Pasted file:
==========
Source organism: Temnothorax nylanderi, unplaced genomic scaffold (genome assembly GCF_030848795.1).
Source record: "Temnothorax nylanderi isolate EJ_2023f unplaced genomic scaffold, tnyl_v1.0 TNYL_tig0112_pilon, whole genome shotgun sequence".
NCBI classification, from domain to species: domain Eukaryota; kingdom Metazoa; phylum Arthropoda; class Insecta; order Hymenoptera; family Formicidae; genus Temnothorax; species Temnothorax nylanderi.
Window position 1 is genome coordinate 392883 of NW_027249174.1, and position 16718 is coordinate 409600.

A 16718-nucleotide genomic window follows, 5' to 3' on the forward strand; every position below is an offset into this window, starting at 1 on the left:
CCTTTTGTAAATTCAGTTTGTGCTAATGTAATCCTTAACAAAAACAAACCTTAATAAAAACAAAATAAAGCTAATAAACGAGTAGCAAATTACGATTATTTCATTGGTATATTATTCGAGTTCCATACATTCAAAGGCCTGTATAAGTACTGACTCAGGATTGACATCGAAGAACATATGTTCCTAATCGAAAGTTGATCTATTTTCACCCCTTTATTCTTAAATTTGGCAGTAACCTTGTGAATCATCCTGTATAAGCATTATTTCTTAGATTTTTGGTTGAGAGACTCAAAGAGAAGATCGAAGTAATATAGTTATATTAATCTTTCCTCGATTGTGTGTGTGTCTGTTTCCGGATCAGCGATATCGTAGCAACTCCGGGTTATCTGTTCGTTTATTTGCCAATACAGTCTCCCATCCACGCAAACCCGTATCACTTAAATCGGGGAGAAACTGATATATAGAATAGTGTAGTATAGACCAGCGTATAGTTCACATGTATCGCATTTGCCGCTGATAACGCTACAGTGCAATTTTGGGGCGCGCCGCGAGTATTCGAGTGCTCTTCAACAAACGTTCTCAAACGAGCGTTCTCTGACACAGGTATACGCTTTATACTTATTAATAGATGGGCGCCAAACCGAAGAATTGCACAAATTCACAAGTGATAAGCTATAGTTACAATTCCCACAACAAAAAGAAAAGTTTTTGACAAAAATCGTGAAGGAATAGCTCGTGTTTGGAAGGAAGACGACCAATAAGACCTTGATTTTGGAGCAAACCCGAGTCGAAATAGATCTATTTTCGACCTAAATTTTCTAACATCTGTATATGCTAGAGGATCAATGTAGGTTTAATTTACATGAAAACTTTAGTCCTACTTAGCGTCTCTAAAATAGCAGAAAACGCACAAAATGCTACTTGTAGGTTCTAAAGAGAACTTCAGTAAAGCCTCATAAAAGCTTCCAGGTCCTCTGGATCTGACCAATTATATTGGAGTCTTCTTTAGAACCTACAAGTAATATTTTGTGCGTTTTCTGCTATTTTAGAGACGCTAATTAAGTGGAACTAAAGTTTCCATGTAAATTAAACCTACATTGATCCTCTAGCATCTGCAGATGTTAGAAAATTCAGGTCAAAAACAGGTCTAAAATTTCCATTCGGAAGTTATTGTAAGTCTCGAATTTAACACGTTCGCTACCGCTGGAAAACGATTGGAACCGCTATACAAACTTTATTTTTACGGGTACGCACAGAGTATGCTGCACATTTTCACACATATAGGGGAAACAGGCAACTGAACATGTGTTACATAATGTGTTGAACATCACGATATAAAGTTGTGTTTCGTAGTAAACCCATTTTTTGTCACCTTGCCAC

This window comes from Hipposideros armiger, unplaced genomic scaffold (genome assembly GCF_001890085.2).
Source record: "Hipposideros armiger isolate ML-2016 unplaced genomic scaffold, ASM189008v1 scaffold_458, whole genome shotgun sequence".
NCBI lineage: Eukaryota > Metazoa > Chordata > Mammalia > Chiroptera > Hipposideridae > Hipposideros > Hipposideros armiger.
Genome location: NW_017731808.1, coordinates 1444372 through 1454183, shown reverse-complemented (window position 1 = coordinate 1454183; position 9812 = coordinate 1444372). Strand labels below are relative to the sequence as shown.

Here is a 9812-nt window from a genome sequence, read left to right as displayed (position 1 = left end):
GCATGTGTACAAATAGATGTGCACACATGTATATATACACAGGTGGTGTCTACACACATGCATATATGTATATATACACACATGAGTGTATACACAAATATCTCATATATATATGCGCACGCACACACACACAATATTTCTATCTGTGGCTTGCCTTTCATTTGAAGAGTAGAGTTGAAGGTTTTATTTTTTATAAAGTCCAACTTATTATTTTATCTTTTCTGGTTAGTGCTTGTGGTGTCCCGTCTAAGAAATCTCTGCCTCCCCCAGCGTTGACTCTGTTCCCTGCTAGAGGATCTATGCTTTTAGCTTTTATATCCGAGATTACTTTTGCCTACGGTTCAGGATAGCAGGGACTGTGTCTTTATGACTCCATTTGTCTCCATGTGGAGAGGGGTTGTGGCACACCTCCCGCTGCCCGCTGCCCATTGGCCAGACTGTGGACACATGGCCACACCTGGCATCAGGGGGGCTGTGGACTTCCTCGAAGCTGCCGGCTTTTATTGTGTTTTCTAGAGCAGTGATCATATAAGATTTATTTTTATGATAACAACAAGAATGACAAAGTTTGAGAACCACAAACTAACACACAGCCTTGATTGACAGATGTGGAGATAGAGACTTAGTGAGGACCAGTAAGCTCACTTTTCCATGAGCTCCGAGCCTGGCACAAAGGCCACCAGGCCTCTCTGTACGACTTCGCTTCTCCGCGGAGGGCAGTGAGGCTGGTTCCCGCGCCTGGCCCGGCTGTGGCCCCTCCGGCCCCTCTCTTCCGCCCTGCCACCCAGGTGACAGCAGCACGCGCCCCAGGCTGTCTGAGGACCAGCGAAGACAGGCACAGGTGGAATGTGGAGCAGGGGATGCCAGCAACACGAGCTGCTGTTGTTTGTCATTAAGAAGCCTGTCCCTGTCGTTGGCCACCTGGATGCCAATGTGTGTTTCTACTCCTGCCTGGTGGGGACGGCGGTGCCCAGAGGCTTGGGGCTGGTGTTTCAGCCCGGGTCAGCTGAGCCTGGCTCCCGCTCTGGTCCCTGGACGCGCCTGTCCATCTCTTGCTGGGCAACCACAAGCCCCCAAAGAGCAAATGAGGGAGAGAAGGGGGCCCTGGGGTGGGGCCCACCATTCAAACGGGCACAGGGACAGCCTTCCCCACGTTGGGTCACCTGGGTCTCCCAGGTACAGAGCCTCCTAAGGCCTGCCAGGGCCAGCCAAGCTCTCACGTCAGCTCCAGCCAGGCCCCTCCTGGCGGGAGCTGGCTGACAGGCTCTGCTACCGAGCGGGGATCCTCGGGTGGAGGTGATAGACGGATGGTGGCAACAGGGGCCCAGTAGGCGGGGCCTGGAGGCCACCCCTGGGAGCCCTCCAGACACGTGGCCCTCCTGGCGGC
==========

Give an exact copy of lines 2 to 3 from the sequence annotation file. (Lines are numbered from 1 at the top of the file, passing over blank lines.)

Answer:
Source record: "Temnothorax nylanderi isolate EJ_2023f unplaced genomic scaffold, tnyl_v1.0 TNYL_tig0112_pilon, whole genome shotgun sequence".
NCBI classification, from domain to species: domain Eukaryota; kingdom Metazoa; phylum Arthropoda; class Insecta; order Hymenoptera; family Formicidae; genus Temnothorax; species Temnothorax nylanderi.